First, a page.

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Scrap settles sideways in Midwest, other hubs

Keywords: Tags  ferrous scrap, busheling, shredded, heavy melting scrap, Sean Davidson, Lisa Gordon


NEW YORK — Steel mills in Chicago, St. Louis and other major steelmaking regions, including parts of the Ohio Valley and Mid-Atlantic, saw no change in ferrous scrap prices this month as sellers refused to consider weaker offers despite diminished demand from several mills.

"Flat as a pancake. Zero change by all," one scrap market source said of December’s prices.

Earlier market expectations of higher ferrous scrap prices in December based on typical seasonal trends meant buyers at most mills were content trading flat, sources said.

There were sporadic reports of some trades trekking about $5 per ton lower in regions like Chicago, but those were viewed as "minor corrections" for suppliers that garnered higher tags in November.

"Any down numbers are probably getting someone back in line that had gotten a bigger number last month for whatever reason," a second source said.

Most sources in Chicago and St. Louis said that early attempts to soften prices even slightly were quickly squashed after sellers refused to relent, forcing both markets to settle sideways by Wednesday afternoon.

"We went sideways. On a few small deals we managed to take it down a little bit, but that was to suppliers we paid a bit more last month," said a buyer for one Midwest mill, which nearly halved its December intake compared to last month’s volume.

Several other Midwest mills also entered with smaller buying programs for December as they look to keep year-end inventories lean ahead of the upcoming holidays.

For a majority of the tons traded, Chicago sources reported unchanged prices from November levels, when No. 1 heavy melt settled at $359 per gross ton and No. 1 busheling at $390.

Several sources also reported sideways numbers for shredded scrap in Chicago, but with actual transaction prices on some large tonnages still left to be negotiated, shred stood out as the only major grade yet to be settled in Chicago.

In St. Louis, No. 1 heavy melt was unchanged at $335 per ton and shredded was unchanged at $380.

Chicago’s and St. Louis’ sideways settlements came on the heels of a similar trend in Detroit, which finished the bulk of its December trade on Tuesday at flat numbers (amm.com, Dec. 4).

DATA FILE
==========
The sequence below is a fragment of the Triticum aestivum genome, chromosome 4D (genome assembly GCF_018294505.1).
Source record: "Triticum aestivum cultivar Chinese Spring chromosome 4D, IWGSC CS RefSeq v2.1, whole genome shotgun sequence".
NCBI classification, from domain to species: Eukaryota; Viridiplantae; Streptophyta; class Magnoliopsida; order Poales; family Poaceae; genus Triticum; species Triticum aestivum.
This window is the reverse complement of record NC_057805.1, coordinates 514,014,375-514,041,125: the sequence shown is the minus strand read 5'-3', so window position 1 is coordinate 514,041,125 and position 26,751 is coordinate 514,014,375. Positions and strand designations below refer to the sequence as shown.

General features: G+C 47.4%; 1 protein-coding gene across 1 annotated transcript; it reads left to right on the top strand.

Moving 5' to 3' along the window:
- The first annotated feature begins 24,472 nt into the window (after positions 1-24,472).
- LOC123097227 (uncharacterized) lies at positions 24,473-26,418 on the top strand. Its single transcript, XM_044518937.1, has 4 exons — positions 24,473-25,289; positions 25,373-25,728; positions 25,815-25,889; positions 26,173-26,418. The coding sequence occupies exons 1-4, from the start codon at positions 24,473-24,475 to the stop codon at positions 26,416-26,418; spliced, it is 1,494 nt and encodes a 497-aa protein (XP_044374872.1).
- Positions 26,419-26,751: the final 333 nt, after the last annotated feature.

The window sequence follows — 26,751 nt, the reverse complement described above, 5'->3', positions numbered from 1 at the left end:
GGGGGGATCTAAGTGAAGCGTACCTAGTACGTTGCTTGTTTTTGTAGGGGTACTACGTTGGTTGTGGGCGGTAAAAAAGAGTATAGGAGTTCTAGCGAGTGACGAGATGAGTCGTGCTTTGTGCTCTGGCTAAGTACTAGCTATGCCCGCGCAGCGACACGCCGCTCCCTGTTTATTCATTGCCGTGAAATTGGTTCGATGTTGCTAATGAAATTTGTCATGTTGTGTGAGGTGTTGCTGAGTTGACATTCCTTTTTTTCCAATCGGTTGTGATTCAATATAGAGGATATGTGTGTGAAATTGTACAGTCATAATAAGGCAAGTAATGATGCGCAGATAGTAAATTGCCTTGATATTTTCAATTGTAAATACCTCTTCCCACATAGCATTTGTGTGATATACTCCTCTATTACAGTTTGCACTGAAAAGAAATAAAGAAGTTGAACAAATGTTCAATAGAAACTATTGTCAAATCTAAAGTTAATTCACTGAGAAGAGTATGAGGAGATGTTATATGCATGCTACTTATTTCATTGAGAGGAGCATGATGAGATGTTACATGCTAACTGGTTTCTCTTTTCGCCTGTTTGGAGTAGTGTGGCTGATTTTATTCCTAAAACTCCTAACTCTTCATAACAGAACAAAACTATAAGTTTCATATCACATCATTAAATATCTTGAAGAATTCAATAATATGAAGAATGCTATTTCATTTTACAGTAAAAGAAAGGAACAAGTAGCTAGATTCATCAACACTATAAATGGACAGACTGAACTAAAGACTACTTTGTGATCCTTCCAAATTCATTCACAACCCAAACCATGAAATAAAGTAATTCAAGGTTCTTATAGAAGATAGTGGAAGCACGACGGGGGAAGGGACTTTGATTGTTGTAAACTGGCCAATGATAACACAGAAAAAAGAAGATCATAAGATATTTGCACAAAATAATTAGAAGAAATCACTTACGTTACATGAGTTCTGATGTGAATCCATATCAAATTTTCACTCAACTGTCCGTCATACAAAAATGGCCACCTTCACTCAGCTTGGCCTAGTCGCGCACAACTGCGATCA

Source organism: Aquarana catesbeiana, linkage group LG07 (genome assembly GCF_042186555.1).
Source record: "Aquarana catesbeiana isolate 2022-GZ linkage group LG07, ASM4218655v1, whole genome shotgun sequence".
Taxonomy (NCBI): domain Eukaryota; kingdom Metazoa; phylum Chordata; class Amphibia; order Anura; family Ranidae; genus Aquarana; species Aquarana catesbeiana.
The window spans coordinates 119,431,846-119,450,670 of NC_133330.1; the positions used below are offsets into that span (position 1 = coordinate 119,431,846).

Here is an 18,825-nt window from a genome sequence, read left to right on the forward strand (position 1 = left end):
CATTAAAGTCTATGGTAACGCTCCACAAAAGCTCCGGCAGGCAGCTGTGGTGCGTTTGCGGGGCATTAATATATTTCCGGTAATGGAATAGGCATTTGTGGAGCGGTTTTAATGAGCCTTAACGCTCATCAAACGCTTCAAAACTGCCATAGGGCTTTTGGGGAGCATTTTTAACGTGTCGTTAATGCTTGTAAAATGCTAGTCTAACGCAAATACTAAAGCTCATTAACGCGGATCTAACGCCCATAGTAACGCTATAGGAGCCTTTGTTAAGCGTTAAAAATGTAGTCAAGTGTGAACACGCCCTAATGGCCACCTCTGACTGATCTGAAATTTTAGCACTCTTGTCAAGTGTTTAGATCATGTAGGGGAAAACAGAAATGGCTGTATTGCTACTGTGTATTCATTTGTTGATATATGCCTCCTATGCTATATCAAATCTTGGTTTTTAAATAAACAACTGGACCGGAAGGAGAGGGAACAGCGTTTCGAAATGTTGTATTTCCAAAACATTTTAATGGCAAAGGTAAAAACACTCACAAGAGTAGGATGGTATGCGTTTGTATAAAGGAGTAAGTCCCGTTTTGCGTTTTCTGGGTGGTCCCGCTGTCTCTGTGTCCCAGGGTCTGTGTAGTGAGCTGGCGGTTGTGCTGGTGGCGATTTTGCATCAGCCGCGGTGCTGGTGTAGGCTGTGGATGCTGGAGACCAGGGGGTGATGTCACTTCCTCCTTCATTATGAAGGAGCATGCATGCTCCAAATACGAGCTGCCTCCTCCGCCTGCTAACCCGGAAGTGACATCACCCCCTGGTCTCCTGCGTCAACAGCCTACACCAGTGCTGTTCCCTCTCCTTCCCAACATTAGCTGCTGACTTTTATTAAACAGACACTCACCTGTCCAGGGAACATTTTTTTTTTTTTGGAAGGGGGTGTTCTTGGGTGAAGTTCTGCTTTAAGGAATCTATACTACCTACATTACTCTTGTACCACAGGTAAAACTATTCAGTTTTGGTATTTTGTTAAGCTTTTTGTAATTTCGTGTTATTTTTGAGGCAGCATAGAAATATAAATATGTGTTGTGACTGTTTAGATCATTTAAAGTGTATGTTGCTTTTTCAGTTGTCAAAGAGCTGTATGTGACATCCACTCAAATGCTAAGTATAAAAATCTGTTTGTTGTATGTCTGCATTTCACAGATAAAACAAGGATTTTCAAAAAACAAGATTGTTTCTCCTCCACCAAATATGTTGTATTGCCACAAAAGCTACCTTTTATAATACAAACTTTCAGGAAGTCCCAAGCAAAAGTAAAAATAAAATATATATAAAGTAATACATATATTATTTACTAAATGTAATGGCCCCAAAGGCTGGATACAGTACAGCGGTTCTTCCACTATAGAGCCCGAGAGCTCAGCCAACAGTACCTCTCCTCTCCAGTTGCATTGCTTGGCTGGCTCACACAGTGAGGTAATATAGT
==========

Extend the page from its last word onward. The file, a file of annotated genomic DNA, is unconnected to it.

Outside of the Midwest, the trend also was largely sideways. Mills in the Ohio Valley and parts of the Southeast so far have seen November prices roll into December, sources said.

"Everyone is sideways on all grades with no exceptions," said an Ohio scrapyard broker who sells into both areas.

In Youngstown, Ohio, shred is selling for $400 per ton, No. 1 busheling is at $395 and No. 1 heavy melting scrap remains at $355.

Following the sideways move, one Ohio scrap executive said the annual expectation of better prices in the new year is off his radar. "There is a hope that January is going to pop, but it is crystal clear to me that is not the case. If you think January and February are going to be strong months, you’d best get off that delusional train at the next stop. Things look pretty bleak," he said. "There is not a lot of scrap out there, but there is not a lot of demand either."

Birmingham, Ala., also recorded a lateral move. One mill initially offered up $5 per ton to secure its needs but altered its course and headed sideways after it became apparent that the market was flat.

In Pittsburgh, where prices have not yet settled, a mill buyer said that the general malaise gripping the economy is apparent in his mill’s softening order book.

In Cleveland, mills also are still out shopping for their December needs. One mill picked up some shred and cut grades at a $5-per-ton discount to November levels, but Cleveland nonetheless appears to be preparing to join the ranks and settle sideways.

Talks also are continuing in the Carolinas, where some mills completed their buys at sideways numbers and other mills continue to hold out in hope of securing their needs at a $5 discount. With export activity waning, some traditional exporters are said to be offering scrap into the domestic market on the southeastern seaboard, supporting the possible downward trend.

"Whatever it is, it is. Demand is just not as strong as it has been in previous Decembers," a southeastern mill buyer said.

Lisa Gordon, Pittsburgh, contributed to this story.


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